MIKE J WILSON
EXPECTED benefits from the G8 summit at Gleneagles failed to materialise, partly because tourists thought Scotland was effectively "closed" as it tackled violent demonstrations.
While tourism and leisure facilities witnessed a tail-off in trade, numerous contracts were also placed outwith Scotland, leaving contractors and service providers empty-handed.
The then Deputy First Minister Jim Wallace said on announcing Gleneagles as the G8 venue in June 2004: "We and the enterprise bodies will be working very closely with all the business organisations to secure the maximum economic benefits for Scotland from the summit."
But Scotland appears to have had little benefit, with one estimate suggesting that lost business together with the added costs of staging the summit could amount to £100m.
Philip Riddle, chief executive of VisitScotland, admitted: "There was a definite dip in visitor numbers on the seasonal norm around the time of the G8, most likely because visitors thought Scotland was 'closed,' and concerns about images of demonstrations and violence in Scotland.
"However, VisitScotland has monitored media coverage around the world and there has been much positive exposure for Scotland to counterbalance any negative impressions."
Ros Sutherland, senior lecturer in hospitality, tourism and leisure at Napier University, believes Scottish hotels would have preferred the G8 to have been held during an off-peak period.
And Eva McDiarmid, chief executive of the Association of Scottish Visitor Attractions, (ASVA), said: "Numbers for July were very bad, down 6.6% like-for-like in the Scottish Enterprise area compared to July 2004, with Edinburgh Castle down 12.8%. Stirling Castle, the Falkirk Wheel, Bannockburn were all seriously affected and G8 was undoubtedly the major factor. Edinburgh and the Stirling/Perthshire areas were badly affected.
"On admission prices alone, that equates to lost revenue in the high six-figures, over a million if lost secondary income such as retail and catering is included, and that takes no account of impacts on local economies outside ASVA members' attractions."
Local businesses have complained about lost revenue. The recently opened Tullibardine 1488 Visitor Centre, located near Gleneagles, closed its doors for the duration of the G8. And Violet Crane, of Blair Drummond Safari Park, said: "We were almost 3,000 visitors down over the two days, and 23 out of 30 coaches cancelled on the two days, so it had a major impact on our business."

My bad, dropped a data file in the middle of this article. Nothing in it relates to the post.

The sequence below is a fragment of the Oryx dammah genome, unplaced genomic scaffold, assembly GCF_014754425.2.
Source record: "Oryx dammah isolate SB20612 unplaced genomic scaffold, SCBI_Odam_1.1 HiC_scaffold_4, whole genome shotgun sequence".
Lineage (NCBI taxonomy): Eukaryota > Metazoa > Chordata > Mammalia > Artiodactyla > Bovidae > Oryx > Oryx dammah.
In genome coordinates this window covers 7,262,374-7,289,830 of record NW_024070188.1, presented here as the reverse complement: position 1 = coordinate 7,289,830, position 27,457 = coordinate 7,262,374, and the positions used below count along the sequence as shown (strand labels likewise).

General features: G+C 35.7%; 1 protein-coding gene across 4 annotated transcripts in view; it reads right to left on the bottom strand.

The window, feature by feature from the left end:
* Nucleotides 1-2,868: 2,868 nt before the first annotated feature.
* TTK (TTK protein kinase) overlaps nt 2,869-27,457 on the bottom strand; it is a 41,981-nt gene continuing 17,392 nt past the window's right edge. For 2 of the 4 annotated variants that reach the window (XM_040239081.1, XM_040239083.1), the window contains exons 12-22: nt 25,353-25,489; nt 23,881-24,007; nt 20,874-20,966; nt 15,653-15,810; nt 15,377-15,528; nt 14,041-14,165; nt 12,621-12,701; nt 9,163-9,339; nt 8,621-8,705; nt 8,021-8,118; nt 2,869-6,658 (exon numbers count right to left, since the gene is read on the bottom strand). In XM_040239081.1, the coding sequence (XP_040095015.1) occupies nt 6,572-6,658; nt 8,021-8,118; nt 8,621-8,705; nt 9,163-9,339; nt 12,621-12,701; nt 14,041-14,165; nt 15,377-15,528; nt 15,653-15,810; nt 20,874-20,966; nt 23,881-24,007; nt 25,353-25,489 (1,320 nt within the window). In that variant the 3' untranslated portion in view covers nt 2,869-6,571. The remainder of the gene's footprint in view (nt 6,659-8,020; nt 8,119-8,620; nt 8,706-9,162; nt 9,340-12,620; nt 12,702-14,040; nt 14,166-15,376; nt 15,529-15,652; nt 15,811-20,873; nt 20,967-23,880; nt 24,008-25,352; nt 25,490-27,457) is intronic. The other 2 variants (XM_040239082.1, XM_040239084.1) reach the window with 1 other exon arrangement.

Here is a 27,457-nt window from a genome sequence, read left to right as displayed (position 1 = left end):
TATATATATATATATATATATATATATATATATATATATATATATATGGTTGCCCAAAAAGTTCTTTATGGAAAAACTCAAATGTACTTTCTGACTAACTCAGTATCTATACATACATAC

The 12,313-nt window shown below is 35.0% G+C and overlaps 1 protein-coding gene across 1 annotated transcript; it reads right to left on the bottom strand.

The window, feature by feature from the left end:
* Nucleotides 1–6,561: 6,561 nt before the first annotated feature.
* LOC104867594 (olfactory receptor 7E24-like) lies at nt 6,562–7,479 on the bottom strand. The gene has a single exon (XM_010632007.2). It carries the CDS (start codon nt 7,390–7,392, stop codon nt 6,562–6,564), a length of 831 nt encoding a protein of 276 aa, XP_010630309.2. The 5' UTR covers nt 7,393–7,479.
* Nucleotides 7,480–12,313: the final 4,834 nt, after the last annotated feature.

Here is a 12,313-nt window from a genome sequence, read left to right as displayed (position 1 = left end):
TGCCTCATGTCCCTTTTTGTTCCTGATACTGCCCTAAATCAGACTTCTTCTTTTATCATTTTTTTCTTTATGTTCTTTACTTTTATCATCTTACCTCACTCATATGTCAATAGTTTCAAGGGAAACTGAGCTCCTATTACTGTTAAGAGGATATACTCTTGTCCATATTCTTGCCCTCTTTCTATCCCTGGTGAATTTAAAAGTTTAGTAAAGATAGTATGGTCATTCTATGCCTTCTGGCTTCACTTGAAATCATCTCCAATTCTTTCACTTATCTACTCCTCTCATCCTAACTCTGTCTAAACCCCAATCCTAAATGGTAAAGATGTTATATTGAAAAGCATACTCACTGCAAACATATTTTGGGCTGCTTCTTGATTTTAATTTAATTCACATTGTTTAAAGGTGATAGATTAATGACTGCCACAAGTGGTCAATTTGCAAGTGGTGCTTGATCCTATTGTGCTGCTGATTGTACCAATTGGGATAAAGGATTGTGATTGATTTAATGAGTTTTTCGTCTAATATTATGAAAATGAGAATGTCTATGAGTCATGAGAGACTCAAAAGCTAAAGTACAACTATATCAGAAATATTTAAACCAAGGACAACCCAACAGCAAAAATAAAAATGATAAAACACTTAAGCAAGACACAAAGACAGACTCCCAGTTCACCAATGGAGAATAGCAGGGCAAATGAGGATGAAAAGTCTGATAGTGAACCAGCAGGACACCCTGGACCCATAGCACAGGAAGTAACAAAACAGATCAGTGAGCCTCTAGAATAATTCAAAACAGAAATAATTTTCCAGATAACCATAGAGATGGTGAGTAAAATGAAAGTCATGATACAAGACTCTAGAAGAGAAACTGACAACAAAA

The situation in Edinburgh, where the make Poverty History and anti-globalisation protests took place, appears more clear cut. Niall Stuart, a spokesman for the Federation of Small Businesses, said: "It was obvious that during the week leading up to the G8, shops, restaurants and bars were severely affected at a time when they would normally be busy. We are currently evaluating the impact in a members' survey, but initial evidence does not look good."
Scottish Retail Consortium director Fiona Moriarty said: "Edinburgh was especially affected, but so too were Stirling and Perth, due to the dual effect of lost footfall, and additional costs of increased security. It all added up to substantial losses."
The John Lewis store in Edinburgh is understood to have seen a 23% loss in turnover during the week of the summit compared to July 2004, which would suggest a citywide retail sector loss in excess of £10m.
The controversial 'ring of steel,' the five-and-a-half mile fence erected around Gleneagles Hotel, as well as an estimated three miles of metal trackway, was supplied and installed by Nottinghamshire-based Trax Portable Access, while the bulk of the £5m security contract went to London-based Group 4 Security. Scotland's leading security provider, Rock Steady, was not involved.
Scotland's burgeoning media services industry was overlooked for the G8 sponsorship and media contract, which went to London-based Lexis PR, and another contract was awarded to US-based Jack Morton International.
Angela Casey, chairman of the Scottish Public Relations Consultants Association, said: "It's a great shame that a London company was awarded the contract. The G8 should have presented a wonderful opportunity to showcase Scotland's dynamic creative sector."
A former assistant chief constable, now working as a consultant, who did not wish to be identified, said: "The true costs of the G8 will never be known, but adding direct and indirect costs to consequential business losses, it could be anything between £100 and £150m."